Anamaria Orza focuses primarily on the area of development of innovative architectural nano camposites for biomedical applications. Prior to her arrival at Emory in the fall of 2013, Dr. Orza served as a postdoctoral researcher at the Center for Integrative Nanotechnology Sciences at the University of Arkansas at Little Rock. Dr.Orza has been recognized as a European Union fellow, receiving her PhD in Chemistry from Babes Bolyai University, Romania and working in close collaboration with Liverpool University, United Kingdom. Dr. Orza has authored and co-authored 2 patents and over 32 papers in leading journals and at leading international conferences in the field (with over 170 citations) and 2 book chapters in the fields of Applied Nanotechnology in Cancer Research and Tissue Engineering.rn
More complex treatments capable of overcoming the ability of cancer stem cells to eliminate anticancer drugs and to reverse their protective functions are urgently needed. For this reason, a combination of traditional treatments and nanotechnology-based approaches offers attractive possibilities. More efficient and less toxic therapeutics that can cross the protective barriers on cancer stem cells are necessary.rnWe report, the synthesis of a new plates like shape gold nanoparticles vector decorated with temozolomide anticancer drug and targeting transferrin molecules as new potential treatmnet for incurable Glioblastoma Multiform. Apoptosis tests revealed an increase in apoptosis among cells exposed to gold nanoparticlesconjugated with temozolomide. We noticed a dramatic enhancement of late apoptosis in the flow cytometry studies by 78.3%, represents a 1.9-fold increase within 24 hours compared with the rate of apoptosis in cells treated with temozolomide alone (31.1%). (Figure. 1 right panel). Similar results were obtained for the microscopic analysis, with the observation that the apoptotic index of cells treated with temozolomide-conjugated with gold nanoparticles was 3.41 times higher than that of cells treated with temozolomide alone (Figure.1 left panel).rn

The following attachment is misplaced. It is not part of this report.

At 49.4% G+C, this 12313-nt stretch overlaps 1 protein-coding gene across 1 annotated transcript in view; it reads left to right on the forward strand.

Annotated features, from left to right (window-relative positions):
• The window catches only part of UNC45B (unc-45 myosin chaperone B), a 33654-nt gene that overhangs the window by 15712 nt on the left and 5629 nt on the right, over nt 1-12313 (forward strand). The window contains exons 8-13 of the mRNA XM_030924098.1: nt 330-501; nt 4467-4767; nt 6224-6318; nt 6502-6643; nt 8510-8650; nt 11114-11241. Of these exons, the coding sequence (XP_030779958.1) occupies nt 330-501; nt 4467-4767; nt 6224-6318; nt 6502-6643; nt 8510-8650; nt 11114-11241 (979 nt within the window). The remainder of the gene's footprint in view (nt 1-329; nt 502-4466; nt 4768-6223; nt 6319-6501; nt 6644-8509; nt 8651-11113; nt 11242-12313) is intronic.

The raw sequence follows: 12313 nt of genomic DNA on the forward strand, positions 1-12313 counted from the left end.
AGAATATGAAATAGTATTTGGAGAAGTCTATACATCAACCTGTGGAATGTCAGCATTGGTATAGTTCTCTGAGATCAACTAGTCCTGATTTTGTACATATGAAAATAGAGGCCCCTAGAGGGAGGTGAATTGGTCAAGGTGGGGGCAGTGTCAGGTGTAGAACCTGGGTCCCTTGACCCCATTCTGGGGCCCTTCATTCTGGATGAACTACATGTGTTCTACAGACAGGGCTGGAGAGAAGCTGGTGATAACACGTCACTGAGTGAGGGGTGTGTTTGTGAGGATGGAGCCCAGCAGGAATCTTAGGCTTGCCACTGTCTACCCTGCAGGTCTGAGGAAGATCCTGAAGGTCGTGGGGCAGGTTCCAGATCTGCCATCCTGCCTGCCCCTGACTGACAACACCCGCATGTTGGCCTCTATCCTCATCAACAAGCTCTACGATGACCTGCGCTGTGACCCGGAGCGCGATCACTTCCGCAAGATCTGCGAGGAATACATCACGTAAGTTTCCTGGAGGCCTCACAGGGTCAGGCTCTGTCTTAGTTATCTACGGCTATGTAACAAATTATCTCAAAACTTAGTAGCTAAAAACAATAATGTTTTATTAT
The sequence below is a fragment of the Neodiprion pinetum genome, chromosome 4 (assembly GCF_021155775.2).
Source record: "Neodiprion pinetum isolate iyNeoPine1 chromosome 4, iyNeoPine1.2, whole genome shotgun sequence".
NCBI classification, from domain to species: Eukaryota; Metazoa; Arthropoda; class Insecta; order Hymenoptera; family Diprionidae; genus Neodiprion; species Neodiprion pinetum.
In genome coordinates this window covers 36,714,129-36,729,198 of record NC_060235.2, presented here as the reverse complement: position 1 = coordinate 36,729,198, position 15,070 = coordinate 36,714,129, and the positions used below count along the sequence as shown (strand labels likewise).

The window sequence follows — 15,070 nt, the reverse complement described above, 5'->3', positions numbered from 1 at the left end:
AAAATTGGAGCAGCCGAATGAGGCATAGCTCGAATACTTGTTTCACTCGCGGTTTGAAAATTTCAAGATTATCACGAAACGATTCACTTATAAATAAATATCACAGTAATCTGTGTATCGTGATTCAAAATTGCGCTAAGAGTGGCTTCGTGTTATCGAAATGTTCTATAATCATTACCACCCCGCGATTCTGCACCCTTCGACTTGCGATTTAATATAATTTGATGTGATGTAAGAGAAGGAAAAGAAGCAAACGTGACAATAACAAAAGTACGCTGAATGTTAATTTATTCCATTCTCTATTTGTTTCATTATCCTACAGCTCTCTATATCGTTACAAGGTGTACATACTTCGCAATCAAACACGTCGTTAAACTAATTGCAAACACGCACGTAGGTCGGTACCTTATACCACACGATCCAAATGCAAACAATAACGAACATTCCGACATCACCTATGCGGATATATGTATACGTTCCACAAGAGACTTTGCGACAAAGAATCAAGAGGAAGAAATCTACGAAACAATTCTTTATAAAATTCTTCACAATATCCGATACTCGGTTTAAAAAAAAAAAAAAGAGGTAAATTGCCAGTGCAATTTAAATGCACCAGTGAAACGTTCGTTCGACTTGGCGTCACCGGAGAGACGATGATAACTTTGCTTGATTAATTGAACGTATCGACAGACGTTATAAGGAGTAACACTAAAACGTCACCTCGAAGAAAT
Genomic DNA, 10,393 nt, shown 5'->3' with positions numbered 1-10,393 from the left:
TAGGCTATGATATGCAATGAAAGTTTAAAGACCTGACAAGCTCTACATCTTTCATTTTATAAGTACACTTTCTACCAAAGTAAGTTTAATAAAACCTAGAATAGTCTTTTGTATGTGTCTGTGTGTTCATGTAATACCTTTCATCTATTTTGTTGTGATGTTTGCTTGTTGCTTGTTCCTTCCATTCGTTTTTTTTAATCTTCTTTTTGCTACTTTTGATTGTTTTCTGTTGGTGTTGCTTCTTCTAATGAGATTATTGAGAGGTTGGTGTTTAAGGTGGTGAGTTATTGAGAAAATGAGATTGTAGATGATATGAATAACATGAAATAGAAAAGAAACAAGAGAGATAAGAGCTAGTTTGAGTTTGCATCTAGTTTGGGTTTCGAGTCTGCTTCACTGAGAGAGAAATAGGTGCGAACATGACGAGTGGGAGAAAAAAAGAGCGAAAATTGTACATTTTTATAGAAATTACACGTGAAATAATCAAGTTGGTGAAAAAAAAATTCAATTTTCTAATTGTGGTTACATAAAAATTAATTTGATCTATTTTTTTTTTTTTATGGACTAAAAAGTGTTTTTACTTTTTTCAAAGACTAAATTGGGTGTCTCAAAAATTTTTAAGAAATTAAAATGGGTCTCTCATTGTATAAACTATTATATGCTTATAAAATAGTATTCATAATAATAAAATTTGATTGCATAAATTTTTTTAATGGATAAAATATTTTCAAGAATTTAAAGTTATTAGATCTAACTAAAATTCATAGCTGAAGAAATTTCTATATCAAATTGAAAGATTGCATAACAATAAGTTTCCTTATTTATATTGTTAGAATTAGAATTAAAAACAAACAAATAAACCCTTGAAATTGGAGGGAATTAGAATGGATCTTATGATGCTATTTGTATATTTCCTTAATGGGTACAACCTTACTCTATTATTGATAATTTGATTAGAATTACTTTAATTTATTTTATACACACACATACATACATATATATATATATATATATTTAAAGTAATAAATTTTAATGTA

Thomas Ho-Yin LEUNG is working at Department of Obstetrics and Gynaecology, The University of Hong Kong, Hong Kong
Subpopulation of cells has been suggested to reside in tumors that possess the ability to initiate tumor cell growth and contribute to resistance of cancer therapy. Using flow cytometry and specific cell surface marker, we identified CD71(+) subpopulation possessed cancer stem cell-like characteristics and more radio-resistant than CD71(-). The size of the CD71(+) population was initially examined by flow cytometry using cell surface marker CD71 and was found ranging from 7.4% to >90%. ME180 and C33A have a CD71(+) population of 96.7% and 7.4% respectively and were chosen for the isolation of CD71(+) cells. Anchorage independent soft agar assay revealed enhanced transforming ability in CD71(+) subpopulation cells. Greater resistance to -irradiation were also observed in CD71(+) cells and the fraction of cells expressing CD71 was enriched after irradiation treatment. Furthermore, higher mRNA expressions of certain “stemness” genes, including Oct-4, Nanog, ABCG2 and Bmi-1, were detected in CD71(+) than CD71(-) cells isolated from cervical cancer cell lines and primary cervical cancer cells. In addition, we found that abundant CD71(+) population was detected in HPV-positive cervical cancer cell lines and ectopic expression of HPV-E6 protein in HPV-negative cervical cancer cells (C33A) enriched CD71(+) population. These findings suggest that HPV-E6 enriches CD71(+) population which promote tumor progression and radio-resistance in cervical cancer cells. Targeting CD71 by siRNA or specific anti-CD71 antibody may provide new insight for the establishment of novel strategies and effective therapies for cervical cancer.